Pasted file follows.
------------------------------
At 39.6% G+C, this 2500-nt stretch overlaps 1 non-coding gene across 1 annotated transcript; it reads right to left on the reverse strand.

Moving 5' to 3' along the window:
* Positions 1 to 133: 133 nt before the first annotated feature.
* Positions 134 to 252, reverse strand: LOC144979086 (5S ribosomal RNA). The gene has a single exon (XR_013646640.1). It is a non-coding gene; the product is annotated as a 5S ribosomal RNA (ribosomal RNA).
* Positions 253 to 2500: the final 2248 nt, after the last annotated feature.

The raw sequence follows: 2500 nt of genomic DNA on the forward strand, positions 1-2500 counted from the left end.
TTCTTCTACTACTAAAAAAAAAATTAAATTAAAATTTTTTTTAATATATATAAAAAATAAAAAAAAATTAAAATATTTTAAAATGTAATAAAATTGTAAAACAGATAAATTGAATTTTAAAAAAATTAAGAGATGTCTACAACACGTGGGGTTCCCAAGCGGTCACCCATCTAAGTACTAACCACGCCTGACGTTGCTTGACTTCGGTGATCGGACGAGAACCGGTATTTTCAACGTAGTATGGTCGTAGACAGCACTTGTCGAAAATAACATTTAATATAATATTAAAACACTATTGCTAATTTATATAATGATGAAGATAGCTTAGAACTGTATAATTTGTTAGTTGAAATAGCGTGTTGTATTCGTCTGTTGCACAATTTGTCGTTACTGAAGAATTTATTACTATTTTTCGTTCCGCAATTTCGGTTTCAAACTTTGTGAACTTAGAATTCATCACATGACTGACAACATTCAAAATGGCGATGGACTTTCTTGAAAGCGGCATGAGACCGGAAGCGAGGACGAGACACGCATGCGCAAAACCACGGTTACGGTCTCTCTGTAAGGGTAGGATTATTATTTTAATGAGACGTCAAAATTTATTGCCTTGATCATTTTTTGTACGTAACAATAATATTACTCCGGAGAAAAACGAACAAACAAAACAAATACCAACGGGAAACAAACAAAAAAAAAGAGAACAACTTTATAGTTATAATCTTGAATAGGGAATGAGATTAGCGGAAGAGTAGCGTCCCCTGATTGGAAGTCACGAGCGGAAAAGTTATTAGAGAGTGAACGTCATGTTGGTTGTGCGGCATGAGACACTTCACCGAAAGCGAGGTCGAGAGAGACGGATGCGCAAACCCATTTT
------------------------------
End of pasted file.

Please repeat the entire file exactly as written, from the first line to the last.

At 39.6% G+C, this 2500-nt stretch overlaps 1 non-coding gene across 1 annotated transcript; it reads right to left on the reverse strand.

Moving 5' to 3' along the window:
* Positions 1 to 133: 133 nt before the first annotated feature.
* Positions 134 to 252, reverse strand: LOC144979086 (5S ribosomal RNA). The gene has a single exon (XR_013646640.1). It is a non-coding gene; the product is annotated as a 5S ribosomal RNA (ribosomal RNA).
* Positions 253 to 2500: the final 2248 nt, after the last annotated feature.

The raw sequence follows: 2500 nt of genomic DNA on the forward strand, positions 1-2500 counted from the left end.
TTCTTCTACTACTAAAAAAAAAATTAAATTAAAATTTTTTTTAATATATATAAAAAATAAAAAAAAATTAAAATATTTTAAAATGTAATAAAATTGTAAAACAGATAAATTGAATTTTAAAAAAATTAAGAGATGTCTACAACACGTGGGGTTCCCAAGCGGTCACCCATCTAAGTACTAACCACGCCTGACGTTGCTTGACTTCGGTGATCGGACGAGAACCGGTATTTTCAACGTAGTATGGTCGTAGACAGCACTTGTCGAAAATAACATTTAATATAATATTAAAACACTATTGCTAATTTATATAATGATGAAGATAGCTTAGAACTGTATAATTTGTTAGTTGAAATAGCGTGTTGTATTCGTCTGTTGCACAATTTGTCGTTACTGAAGAATTTATTACTATTTTTCGTTCCGCAATTTCGGTTTCAAACTTTGTGAACTTAGAATTCATCACATGACTGACAACATTCAAAATGGCGATGGACTTTCTTGAAAGCGGCATGAGACCGGAAGCGAGGACGAGACACGCATGCGCAAAACCACGGTTACGGTCTCTCTGTAAGGGTAGGATTATTATTTTAATGAGACGTCAAAATTTATTGCCTTGATCATTTTTTGTACGTAACAATAATATTACTCCGGAGAAAAACGAACAAACAAAACAAATACCAACGGGAAACAAACAAAAAAAAAGAGAACAACTTTATAGTTATAATCTTGAATAGGGAATGAGATTAGCGGAAGAGTAGCGTCCCCTGATTGGAAGTCACGAGCGGAAAAGTTATTAGAGAGTGAACGTCATGTTGGTTGTGCGGCATGAGACACTTCACCGAAAGCGAGGTCGAGAGAGACGGATGCGCAAACCCATTTT